Is humour the best medicine
Laughter and humour. Is it the best medicine?
I was recently laughing my socks off at a DVD of Lee Evans, the comedian, although it was rather stifled as my wife was in bed. But, it made me feel good, it lifted my spirits and for some time I wore a wide smile. Even the next day, I was still smiling, although it was more internal, it still made me feel a warmth inside.
I have seen this particular comic in concert a few times and it made me think about how the humour and our perception of the humour changes from when we are actually at the concert, to when we see it on DVD. To illustrate this, I once saw a rather crass and rude comic, who will go unnamed, in concert. I remember being extremely amused buy his rantings and blue humour. My friends and I were falling about in the isles and after the concert we went for a drink and discussed it in detail. We were all still in high spirits, however we found it really difficult to remember the jokes! We tried our best but found ourselves saying things like “oh, what was that one he said about getting drunk… Err, it was funny… Oh, what was it!”.
When we saw that the comic had released this concert as a DVD we decided to rent it and reminisce. Well, there were three of us watching, but the mood was different, and opposite to our expectations, we found it difficult to raise a laugh. In fact, I remember laughing out of embarrassment just to break the silence.
So what was different? Why do we find certain things amusing in one situation and not another. Is it simply down to the laughter of the crowd being infectious, so it spreads like a Mexican wave, infiltrating our minds and triggering a response. Well, for me, this is exactly what it is.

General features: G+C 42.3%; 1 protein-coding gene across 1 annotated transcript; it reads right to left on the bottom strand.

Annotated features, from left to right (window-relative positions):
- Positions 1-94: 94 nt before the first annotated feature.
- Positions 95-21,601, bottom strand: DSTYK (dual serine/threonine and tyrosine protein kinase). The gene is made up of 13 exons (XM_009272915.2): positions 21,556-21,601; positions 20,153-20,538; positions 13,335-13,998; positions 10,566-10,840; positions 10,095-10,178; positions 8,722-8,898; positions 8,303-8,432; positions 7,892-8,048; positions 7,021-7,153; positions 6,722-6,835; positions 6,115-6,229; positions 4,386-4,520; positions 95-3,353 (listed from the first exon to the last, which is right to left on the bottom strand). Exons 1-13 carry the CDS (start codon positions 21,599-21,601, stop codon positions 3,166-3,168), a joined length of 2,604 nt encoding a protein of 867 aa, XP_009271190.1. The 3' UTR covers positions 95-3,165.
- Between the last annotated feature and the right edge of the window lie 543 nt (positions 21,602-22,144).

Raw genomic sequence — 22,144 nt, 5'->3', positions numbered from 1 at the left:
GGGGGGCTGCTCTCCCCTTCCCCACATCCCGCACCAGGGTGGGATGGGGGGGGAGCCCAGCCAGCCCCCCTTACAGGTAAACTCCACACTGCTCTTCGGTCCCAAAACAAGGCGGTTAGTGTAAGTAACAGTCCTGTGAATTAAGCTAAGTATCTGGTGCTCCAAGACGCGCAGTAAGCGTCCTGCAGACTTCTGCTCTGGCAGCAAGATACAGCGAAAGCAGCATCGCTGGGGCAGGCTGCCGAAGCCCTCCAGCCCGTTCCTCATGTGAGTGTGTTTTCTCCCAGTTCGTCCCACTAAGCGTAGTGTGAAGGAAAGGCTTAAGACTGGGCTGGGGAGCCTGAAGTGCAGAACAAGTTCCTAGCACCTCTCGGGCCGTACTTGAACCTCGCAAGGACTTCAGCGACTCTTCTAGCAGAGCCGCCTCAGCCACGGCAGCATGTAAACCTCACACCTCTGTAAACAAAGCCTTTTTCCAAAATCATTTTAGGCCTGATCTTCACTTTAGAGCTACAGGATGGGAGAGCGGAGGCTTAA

when we stopped watching the DVD, we went out to the pub and we laughed at other things, each other, and the world around us.
So, how important is laughing and humour to our mental health, what chemicals does laughing release or reduce? Well, when we are in high spirits it reduces cortisol, epinephrine (adrenaline) and therefore reduces our stress levels and levels of anxiety. We use a lot of muscles when we laugh so we are almost giving our bodies a sort of mini workout, and that can only be a good thing (unless you actually do split your sides!!). Laughing can also cause a welcome distraction to our everyday woes or problems, in essence, laughter can be our own therapist.
Laughter and humour can also be a defense mechanism in individuals. A sort of distraction to aim focus elsewhere other than the actual subject that causes the person discomfort.
With this all said, I am painfully reminded that some people who suffer from depression, laughter is something they would love to rekindle but try as they might, they cannot find the laughter within. I remember someone lending me a raft of VHS cassettes of comedies and stand up shows when I suffered form depression in the early 1990’s. I merely sat through them stoney faced. Totally unable to raise a smile, even though I would have laughed had I been in the right frame of mind. But I wasn’t. This just caused more frustration. And is indicative of the way frustration can drag us down.
Thankfully, that period of my life was short lived and now humour and laughter is extremely important in my daily life. But we must spare a thought to those individuals who are afflicted with depression who find it almost impossible to carry a smile.